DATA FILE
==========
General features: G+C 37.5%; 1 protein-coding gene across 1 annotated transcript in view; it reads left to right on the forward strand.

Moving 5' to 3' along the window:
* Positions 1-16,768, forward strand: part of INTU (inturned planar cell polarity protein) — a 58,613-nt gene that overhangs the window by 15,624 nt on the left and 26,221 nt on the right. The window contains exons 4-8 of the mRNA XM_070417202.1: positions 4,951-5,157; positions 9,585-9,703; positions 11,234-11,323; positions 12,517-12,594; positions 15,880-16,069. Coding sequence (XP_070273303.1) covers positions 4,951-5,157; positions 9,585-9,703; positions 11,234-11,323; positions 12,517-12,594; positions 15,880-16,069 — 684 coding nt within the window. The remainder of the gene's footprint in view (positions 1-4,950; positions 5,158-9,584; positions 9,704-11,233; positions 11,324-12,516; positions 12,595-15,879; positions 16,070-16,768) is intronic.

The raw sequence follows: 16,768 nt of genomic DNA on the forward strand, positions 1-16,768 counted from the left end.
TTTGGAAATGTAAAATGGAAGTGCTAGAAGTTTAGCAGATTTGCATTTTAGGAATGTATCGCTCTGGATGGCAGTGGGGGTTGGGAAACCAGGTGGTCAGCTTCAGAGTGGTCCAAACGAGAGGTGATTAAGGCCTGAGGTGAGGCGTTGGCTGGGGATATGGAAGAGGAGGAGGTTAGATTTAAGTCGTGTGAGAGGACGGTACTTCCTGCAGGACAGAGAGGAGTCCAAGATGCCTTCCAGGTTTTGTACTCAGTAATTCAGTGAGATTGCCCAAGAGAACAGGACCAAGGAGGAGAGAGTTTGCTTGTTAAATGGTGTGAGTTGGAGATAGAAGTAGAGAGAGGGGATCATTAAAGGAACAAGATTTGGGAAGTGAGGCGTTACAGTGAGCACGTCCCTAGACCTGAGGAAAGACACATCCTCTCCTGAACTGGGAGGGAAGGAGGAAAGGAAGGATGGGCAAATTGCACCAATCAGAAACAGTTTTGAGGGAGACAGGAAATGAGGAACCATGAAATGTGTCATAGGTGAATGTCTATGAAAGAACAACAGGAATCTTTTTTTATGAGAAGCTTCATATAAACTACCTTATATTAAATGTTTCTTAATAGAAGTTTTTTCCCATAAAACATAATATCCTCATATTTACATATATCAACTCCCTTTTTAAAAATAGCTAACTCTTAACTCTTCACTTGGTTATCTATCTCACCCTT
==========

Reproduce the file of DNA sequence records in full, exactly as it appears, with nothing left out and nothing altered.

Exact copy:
General features: G+C 37.5%; 1 protein-coding gene across 1 annotated transcript in view; it reads left to right on the forward strand.

Moving 5' to 3' along the window:
* Positions 1-16,768, forward strand: part of INTU (inturned planar cell polarity protein) — a 58,613-nt gene that overhangs the window by 15,624 nt on the left and 26,221 nt on the right. The window contains exons 4-8 of the mRNA XM_070417202.1: positions 4,951-5,157; positions 9,585-9,703; positions 11,234-11,323; positions 12,517-12,594; positions 15,880-16,069. Coding sequence (XP_070273303.1) covers positions 4,951-5,157; positions 9,585-9,703; positions 11,234-11,323; positions 12,517-12,594; positions 15,880-16,069 — 684 coding nt within the window. The remainder of the gene's footprint in view (positions 1-4,950; positions 5,158-9,584; positions 9,704-11,233; positions 11,324-12,516; positions 12,595-15,879; positions 16,070-16,768) is intronic.

The raw sequence follows: 16,768 nt of genomic DNA on the forward strand, positions 1-16,768 counted from the left end.
TTTGGAAATGTAAAATGGAAGTGCTAGAAGTTTAGCAGATTTGCATTTTAGGAATGTATCGCTCTGGATGGCAGTGGGGGTTGGGAAACCAGGTGGTCAGCTTCAGAGTGGTCCAAACGAGAGGTGATTAAGGCCTGAGGTGAGGCGTTGGCTGGGGATATGGAAGAGGAGGAGGTTAGATTTAAGTCGTGTGAGAGGACGGTACTTCCTGCAGGACAGAGAGGAGTCCAAGATGCCTTCCAGGTTTTGTACTCAGTAATTCAGTGAGATTGCCCAAGAGAACAGGACCAAGGAGGAGAGAGTTTGCTTGTTAAATGGTGTGAGTTGGAGATAGAAGTAGAGAGAGGGGATCATTAAAGGAACAAGATTTGGGAAGTGAGGCGTTACAGTGAGCACGTCCCTAGACCTGAGGAAAGACACATCCTCTCCTGAACTGGGAGGGAAGGAGGAAAGGAAGGATGGGCAAATTGCACCAATCAGAAACAGTTTTGAGGGAGACAGGAAATGAGGAACCATGAAATGTGTCATAGGTGAATGTCTATGAAAGAACAACAGGAATCTTTTTTTATGAGAAGCTTCATATAAACTACCTTATATTAAATGTTTCTTAATAGAAGTTTTTTCCCATAAAACATAATATCCTCATATTTACATATATCAACTCCCTTTTTAAAAATAGCTAACTCTTAACTCTTCACTTGGTTATCTATCTCACCCTT